"I never had a dream of being an urban farmer, or farming really, until I started feeding people."
That's what Kimberley Buffington says about the transformation that led her to start a non-profit and in turn a for-profit urban farm.
12 years ago, while working in the pastorate of a suburban church, she began to wonder why they were doing mission-work in South America, but nothing closer to home. Through a friend who worked at Trader Joes, she began picking up donated food from one of its stores each week.
Over a decade later, Buffington and those she works with make these pickups daily and provide fresh produce to around 400 Detroit families every week as part of the program Eden Gives.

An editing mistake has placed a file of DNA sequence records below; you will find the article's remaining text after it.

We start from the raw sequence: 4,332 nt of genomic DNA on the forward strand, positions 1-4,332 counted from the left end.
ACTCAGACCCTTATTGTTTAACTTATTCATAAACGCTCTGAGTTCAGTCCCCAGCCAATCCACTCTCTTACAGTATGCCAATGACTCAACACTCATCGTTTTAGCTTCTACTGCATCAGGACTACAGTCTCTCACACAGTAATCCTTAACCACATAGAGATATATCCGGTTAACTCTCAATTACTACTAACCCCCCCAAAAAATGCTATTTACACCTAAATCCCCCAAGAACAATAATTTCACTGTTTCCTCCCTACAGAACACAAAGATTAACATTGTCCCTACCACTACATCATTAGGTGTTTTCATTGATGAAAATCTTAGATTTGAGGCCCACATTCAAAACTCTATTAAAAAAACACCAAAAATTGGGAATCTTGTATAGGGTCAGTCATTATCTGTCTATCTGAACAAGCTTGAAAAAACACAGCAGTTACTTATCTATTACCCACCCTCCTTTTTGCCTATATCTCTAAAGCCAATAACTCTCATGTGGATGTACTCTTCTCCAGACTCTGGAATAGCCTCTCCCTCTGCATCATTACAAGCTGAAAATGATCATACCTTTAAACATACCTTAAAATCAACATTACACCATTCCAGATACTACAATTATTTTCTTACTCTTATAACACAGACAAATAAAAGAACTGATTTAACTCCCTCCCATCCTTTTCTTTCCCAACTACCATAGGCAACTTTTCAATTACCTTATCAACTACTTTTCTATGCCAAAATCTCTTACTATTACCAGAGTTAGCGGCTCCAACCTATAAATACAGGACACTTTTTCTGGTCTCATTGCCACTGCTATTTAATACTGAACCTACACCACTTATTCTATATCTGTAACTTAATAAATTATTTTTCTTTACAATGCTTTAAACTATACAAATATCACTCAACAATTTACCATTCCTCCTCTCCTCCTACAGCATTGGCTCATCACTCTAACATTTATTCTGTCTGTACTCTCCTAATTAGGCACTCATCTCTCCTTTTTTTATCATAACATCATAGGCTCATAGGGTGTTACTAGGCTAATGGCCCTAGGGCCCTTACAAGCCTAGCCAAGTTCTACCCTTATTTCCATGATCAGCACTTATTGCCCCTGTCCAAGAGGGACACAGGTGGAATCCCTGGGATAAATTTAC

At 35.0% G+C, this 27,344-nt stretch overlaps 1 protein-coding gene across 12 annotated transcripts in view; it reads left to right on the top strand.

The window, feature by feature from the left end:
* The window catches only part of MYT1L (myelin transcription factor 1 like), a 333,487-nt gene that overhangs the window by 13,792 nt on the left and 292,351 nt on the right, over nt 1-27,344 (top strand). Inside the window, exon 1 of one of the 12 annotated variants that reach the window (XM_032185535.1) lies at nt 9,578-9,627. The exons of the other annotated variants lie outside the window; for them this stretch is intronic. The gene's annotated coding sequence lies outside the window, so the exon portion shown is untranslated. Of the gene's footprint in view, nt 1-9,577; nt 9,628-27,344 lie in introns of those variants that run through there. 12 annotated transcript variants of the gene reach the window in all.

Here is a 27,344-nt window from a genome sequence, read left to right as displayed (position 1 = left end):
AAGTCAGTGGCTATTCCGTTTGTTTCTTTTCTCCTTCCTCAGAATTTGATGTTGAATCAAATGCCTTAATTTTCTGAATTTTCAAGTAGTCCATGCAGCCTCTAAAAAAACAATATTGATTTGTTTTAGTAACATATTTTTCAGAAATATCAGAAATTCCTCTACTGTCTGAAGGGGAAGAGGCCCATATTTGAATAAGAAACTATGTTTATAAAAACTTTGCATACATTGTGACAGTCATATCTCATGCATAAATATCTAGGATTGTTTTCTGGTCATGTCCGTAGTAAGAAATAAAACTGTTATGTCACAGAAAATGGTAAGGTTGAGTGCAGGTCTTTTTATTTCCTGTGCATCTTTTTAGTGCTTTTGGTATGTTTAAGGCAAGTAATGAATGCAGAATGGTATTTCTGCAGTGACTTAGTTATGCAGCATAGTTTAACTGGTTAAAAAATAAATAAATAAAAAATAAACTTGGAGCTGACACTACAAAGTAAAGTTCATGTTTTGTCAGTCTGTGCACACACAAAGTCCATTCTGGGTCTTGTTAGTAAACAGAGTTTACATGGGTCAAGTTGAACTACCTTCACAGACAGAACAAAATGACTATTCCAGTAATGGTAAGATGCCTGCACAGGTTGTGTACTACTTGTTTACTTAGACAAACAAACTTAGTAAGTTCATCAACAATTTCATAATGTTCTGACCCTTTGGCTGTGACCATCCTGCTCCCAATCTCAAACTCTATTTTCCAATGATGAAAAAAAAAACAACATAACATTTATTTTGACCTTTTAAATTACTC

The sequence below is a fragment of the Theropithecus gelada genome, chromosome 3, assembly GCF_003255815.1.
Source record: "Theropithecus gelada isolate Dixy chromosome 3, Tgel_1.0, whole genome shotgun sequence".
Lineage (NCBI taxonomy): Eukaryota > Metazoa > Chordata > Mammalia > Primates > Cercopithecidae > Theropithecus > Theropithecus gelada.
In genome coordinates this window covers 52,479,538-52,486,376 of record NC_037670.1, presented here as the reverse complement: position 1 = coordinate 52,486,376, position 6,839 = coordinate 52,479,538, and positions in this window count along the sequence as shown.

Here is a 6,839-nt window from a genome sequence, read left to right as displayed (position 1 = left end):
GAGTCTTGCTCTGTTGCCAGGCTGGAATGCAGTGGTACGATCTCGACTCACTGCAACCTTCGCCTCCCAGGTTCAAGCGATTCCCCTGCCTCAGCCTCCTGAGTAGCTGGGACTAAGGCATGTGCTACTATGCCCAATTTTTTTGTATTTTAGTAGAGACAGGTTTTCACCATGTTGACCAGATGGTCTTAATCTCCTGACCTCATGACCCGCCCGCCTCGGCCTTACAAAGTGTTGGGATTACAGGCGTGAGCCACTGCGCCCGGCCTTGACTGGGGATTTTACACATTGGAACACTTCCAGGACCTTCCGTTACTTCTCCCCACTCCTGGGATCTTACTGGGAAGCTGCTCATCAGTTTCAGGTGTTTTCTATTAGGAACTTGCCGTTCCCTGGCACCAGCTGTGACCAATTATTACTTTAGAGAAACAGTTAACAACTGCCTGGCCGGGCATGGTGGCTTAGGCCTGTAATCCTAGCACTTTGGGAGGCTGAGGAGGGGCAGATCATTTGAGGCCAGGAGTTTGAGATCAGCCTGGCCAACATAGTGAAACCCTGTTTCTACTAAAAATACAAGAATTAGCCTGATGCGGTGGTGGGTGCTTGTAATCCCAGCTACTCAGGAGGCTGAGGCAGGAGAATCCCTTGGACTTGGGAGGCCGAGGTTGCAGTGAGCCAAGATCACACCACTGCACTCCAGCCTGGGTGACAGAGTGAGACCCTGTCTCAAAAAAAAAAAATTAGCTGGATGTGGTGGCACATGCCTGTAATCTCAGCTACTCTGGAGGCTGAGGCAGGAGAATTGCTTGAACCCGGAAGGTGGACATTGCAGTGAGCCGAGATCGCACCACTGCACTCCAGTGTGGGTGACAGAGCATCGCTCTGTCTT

She eventually realized, however, that just providing food wasn't solving the underlying problem of food insecurity. The economics of the city still made it hard for many Detroiters to travel to good markets or afford the food sold there. Being dependent on the largesse of big companies or out-of-state farms wasn’t exactly a path to food security either.
Buffington imagined that by growing produce herself she could help provide jobs and establish another local food source. "It creates food security in our community," she says. "We don't have to ship our lettuce from the Central Valley of California."